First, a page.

Scientists have known for decades that drinking water contaminated by fertilizer nitrates can pose a threat to infants by undermining the ability of their blood to carry oxygen. The condition, known as ‘blue baby syndrome,” led federal regulators to impose an environmental standard of no more than 10 parts per million, or ppm, for nitrates in public water supplies.
The U.S. Chemical Safety Board (CSB) has released an eight minute safety video entitled “Fire in Baton Rouge” detailing the agency’s Key Lessons stemming from the 2016 fire at the ExxonMobil Refinery that seriously injured four workers. The video includes a new four minute animation explaining the events leading up to the incident.
Starting with a 30-minute mantrip ride to deep under the ground, U.S. Secretary of Labor Alexander Acosta got a close-up look at a West Virginia coal mine recently – an experience Acosta said gave him an appreciation for the men and women who work in the nation’s 13,000 mines.
The poultry industry and Republican lawmakers are urging the Trump administration to make a change that could have profound implications for both worker safety and food safety.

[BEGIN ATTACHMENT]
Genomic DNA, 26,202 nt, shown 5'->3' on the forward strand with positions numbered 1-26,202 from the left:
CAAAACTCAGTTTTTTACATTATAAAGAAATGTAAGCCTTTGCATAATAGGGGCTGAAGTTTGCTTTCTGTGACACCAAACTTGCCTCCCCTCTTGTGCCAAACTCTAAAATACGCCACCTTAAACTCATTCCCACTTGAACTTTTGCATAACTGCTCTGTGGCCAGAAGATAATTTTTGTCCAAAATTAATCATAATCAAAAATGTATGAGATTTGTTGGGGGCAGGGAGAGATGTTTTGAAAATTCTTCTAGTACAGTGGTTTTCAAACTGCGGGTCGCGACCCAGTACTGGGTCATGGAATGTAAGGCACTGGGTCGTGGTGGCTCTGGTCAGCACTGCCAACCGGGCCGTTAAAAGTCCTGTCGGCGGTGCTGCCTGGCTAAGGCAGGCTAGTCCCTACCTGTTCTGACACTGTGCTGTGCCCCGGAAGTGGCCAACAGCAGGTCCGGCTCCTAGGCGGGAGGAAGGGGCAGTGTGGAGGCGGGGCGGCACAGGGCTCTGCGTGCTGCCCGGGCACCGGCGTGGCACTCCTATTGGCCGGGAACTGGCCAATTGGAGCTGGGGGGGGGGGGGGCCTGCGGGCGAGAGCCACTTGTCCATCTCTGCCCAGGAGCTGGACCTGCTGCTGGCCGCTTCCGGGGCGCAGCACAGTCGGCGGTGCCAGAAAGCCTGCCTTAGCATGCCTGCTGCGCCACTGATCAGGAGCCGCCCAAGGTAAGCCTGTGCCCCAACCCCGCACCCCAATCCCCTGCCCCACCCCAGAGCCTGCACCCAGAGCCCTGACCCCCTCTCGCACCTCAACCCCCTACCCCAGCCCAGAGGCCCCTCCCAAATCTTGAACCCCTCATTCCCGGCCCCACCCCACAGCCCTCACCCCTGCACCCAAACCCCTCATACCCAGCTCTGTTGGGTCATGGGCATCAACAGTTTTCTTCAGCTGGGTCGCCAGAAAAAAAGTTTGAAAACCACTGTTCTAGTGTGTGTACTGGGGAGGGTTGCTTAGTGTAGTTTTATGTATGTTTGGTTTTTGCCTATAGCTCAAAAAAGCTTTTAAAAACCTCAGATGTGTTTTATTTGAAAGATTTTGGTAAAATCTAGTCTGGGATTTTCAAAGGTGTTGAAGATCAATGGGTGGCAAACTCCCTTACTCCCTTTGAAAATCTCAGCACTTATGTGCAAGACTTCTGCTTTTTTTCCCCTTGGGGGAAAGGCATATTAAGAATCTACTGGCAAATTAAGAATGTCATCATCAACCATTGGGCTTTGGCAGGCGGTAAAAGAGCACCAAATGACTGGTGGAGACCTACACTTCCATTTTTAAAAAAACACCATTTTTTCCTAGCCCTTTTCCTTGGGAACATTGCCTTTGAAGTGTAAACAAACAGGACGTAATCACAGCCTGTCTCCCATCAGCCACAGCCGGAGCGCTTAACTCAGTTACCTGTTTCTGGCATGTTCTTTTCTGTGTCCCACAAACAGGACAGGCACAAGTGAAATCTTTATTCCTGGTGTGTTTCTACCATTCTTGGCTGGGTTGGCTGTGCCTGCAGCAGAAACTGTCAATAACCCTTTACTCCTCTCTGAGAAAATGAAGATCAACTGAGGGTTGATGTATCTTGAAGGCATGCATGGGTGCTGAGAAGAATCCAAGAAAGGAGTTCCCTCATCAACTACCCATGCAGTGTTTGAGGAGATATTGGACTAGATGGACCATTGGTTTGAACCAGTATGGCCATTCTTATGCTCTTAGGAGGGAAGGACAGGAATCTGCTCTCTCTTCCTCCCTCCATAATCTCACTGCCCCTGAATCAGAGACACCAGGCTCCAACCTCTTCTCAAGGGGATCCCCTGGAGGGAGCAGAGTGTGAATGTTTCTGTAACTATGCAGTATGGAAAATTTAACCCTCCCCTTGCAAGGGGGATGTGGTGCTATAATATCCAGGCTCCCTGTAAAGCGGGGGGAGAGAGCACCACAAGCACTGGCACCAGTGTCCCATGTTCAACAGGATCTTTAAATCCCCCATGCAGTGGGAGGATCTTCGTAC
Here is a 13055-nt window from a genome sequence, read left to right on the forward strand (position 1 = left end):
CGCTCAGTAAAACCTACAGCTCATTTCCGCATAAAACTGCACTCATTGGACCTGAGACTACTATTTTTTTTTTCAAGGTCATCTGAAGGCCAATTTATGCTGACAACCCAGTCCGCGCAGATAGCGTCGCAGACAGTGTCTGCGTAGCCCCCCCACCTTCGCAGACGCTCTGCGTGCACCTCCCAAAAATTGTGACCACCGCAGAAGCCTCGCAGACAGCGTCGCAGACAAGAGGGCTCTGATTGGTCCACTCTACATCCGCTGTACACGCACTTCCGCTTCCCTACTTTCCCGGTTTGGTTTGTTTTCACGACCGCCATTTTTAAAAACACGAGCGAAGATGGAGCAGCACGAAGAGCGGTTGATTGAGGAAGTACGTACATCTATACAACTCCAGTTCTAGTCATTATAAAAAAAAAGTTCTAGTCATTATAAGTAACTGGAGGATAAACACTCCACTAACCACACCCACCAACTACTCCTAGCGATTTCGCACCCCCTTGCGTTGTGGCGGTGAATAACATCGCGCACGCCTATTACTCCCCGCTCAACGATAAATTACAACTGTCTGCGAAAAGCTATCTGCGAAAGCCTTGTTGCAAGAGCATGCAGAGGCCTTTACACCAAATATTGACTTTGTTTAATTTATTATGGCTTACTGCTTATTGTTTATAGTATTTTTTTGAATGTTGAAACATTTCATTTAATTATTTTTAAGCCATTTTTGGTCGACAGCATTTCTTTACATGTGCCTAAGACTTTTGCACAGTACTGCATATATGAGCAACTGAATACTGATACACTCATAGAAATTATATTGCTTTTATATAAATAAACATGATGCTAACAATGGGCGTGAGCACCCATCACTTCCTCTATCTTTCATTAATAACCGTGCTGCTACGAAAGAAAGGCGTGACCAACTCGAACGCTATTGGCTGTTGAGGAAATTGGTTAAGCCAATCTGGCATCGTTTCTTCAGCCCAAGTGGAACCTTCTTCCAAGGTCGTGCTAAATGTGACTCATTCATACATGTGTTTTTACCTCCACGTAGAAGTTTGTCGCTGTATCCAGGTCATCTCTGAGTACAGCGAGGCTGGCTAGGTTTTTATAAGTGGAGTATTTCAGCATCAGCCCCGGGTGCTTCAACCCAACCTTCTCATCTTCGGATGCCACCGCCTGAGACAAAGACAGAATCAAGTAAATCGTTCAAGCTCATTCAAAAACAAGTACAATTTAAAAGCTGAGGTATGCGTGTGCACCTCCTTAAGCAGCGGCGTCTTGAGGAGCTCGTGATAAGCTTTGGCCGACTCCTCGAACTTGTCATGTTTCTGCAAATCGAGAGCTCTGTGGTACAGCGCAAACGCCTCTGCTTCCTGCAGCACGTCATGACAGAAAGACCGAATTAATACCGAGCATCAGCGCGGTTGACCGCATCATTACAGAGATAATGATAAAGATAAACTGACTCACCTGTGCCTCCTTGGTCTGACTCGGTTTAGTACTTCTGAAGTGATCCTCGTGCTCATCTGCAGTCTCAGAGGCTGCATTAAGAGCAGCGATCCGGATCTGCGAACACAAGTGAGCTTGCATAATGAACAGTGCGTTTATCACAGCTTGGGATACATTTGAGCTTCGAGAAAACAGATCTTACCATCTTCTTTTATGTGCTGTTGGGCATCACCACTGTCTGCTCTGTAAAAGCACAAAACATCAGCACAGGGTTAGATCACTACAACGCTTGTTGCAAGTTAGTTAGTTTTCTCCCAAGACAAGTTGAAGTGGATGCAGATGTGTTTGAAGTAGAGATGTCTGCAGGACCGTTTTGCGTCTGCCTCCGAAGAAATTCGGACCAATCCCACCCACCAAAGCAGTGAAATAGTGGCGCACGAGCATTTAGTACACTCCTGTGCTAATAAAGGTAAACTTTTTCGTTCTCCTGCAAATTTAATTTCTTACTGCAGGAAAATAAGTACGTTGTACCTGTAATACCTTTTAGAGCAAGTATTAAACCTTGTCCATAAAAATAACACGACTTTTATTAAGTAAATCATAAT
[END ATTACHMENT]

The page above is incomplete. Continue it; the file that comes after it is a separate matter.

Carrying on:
Rural counties consistently had higher suicide rates than metropolitan counties from 2001-2015, according to data released last week in the Centers for Disease Control and Prevention (CDC) Morbidity and Mortality Weekly Report.
A FairWarning story
On Oct. 26, 2005, Alfred Caronia, a sales consultant for a little-known pharmaceutical company based in California, met with a doctor to discuss promotion of one of the firm’s drugs.
While the still-unfolding Harvey Weinstein story reveals a culture of sexual harassment that has long been tolerated within the entertainment industry, the problem goes far beyond famous studio moguls.
Seven workers were injured last night – five of them critically -- when an oil rig exploded on Lake Pontchartrain, Louisiana. News sources say the Coast Guard is searching for one person who is still missing. All of the workers suffered blast-type injuries and burns.
Hurricanes, tornadoes, floods, earthquakes, wildfires. Food and water safety may not be the first things people think about when they’re trying to put their lives and homes back together after a disaster, but the two should be near the top of their priority list.